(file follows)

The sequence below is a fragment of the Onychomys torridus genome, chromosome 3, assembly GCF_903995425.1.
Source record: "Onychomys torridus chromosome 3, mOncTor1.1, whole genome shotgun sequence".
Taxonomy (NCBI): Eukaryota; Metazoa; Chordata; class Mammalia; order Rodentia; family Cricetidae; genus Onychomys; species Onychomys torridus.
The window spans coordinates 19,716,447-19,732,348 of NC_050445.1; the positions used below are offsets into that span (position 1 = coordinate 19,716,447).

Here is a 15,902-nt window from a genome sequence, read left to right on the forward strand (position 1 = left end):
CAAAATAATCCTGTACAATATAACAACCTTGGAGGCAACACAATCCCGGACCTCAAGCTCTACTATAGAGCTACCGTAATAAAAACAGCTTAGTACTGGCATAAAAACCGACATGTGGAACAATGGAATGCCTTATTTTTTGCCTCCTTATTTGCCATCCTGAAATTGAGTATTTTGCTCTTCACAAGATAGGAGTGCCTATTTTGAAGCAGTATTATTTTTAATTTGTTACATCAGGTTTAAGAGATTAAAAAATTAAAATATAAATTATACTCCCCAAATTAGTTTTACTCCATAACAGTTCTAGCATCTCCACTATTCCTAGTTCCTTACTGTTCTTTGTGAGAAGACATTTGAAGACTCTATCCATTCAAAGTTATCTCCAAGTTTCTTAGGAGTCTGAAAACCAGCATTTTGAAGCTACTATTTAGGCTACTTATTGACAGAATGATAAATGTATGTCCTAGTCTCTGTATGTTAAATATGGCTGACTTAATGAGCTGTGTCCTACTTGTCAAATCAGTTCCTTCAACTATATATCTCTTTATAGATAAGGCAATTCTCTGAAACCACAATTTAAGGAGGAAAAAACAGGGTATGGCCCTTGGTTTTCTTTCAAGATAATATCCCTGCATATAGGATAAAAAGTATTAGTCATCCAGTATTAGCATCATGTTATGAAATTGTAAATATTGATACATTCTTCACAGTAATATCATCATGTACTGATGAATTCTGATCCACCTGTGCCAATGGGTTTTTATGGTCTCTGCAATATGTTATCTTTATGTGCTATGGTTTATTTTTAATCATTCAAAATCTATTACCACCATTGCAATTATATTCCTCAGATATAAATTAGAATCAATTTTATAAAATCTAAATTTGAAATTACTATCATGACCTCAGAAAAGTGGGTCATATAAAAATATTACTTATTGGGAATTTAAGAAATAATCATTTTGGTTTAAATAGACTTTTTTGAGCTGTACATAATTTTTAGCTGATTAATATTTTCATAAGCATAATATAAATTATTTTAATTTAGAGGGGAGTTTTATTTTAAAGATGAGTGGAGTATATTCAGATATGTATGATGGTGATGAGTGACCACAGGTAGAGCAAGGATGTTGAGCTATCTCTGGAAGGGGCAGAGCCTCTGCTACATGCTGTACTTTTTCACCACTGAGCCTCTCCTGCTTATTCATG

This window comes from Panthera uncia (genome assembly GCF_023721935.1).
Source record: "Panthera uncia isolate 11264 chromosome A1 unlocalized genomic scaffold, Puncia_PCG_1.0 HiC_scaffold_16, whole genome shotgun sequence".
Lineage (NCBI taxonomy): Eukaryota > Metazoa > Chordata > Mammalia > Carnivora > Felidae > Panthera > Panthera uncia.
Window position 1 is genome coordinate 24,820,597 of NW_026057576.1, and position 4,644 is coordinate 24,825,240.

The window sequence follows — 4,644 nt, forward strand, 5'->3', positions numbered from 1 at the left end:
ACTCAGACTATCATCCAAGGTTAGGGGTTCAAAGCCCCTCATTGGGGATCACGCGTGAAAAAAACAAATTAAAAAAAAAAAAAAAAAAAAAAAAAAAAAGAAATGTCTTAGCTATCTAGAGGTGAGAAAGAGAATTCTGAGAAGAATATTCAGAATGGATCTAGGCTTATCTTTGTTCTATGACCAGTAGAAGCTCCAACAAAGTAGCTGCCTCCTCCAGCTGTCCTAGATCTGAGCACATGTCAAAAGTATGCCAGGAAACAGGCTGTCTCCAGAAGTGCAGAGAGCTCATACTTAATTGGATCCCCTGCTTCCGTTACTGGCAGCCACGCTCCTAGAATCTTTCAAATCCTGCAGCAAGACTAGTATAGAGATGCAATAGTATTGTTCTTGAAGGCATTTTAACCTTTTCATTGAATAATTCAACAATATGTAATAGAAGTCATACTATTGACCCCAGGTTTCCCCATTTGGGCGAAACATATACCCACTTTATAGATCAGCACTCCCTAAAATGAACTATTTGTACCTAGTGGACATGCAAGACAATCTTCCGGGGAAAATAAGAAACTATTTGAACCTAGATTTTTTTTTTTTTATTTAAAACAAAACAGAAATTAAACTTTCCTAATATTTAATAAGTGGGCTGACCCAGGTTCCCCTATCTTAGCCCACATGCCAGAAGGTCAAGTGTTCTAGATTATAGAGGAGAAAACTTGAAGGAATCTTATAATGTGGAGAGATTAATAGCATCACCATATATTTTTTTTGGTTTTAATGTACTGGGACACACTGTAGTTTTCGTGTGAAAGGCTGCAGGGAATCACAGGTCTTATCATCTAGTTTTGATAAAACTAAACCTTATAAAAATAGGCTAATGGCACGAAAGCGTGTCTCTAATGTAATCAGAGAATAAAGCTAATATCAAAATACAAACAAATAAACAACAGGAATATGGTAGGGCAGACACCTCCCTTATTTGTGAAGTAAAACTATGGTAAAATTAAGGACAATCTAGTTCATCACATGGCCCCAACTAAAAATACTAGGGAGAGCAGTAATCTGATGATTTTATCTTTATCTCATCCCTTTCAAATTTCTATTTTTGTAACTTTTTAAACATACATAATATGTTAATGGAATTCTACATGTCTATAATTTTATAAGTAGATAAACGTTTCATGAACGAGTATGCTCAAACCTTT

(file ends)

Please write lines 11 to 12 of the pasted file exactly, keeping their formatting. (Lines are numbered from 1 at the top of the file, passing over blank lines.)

The window sequence follows — 4,644 nt, forward strand, 5'->3', positions numbered from 1 at the left end:
ACTCAGACTATCATCCAAGGTTAGGGGTTCAAAGCCCCTCATTGGGGATCACGCGTGAAAAAAACAAATTAAAAAAAAAAAAAAAAAAAAAAAAAAAAAGAAATGTCTTAGCTATCTAGAGGTGAGAAAGAGAATTCTGAGAAGAATATTCAGAATGGATCTAGGCTTATCTTTGTTCTATGACCAGTAGAAGCTCCAACAAAGTAGCTGCCTCCTCCAGCTGTCCTAGATCTGAGCACATGTCAAAAGTATGCCAGGAAACAGGCTGTCTCCAGAAGTGCAGAGAGCTCATACTTAATTGGATCCCCTGCTTCCGTTACTGGCAGCCACGCTCCTAGAATCTTTCAAATCCTGCAGCAAGACTAGTATAGAGATGCAATAGTATTGTTCTTGAAGGCATTTTAACCTTTTCATTGAATAATTCAACAATATGTAATAGAAGTCATACTATTGACCCCAGGTTTCCCCATTTGGGCGAAACATATACCCACTTTATAGATCAGCACTCCCTAAAATGAACTATTTGTACCTAGTGGACATGCAAGACAATCTTCCGGGGAAAATAAGAAACTATTTGAACCTAGATTTTTTTTTTTTTATTTAAAACAAAACAGAAATTAAACTTTCCTAATATTTAATAAGTGGGCTGACCCAGGTTCCCCTATCTTAGCCCACATGCCAGAAGGTCAAGTGTTCTAGATTATAGAGGAGAAAACTTGAAGGAATCTTATAATGTGGAGAGATTAATAGCATCACCATATATTTTTTTTGGTTTTAATGTACTGGGACACACTGTAGTTTTCGTGTGAAAGGCTGCAGGGAATCACAGGTCTTATCATCTAGTTTTGATAAAACTAAACCTTATAAAAATAGGCTAATGGCACGAAAGCGTGTCTCTAATGTAATCAGAGAATAAAGCTAATATCAAAATACAAACAAATAAACAACAGGAATATGGTAGGGCAGACACCTCCCTTATTTGTGAAGTAAAACTATGGTAAAATTAAGGACAATCTAGTTCATCACATGGCCCCAACTAAAAATACTAGGGAGAGCAGTAATCTGATGATTTTATCTTTATCTCATCCCTTTCAAATTTCTATTTTTGTAACTTTTTAAACATACATAATATGTTAATGGAATTCTACATGTCTATAATTTTATAAGTAGATAAACGTTTCATGAACGAGTATGCTCAAACCTTT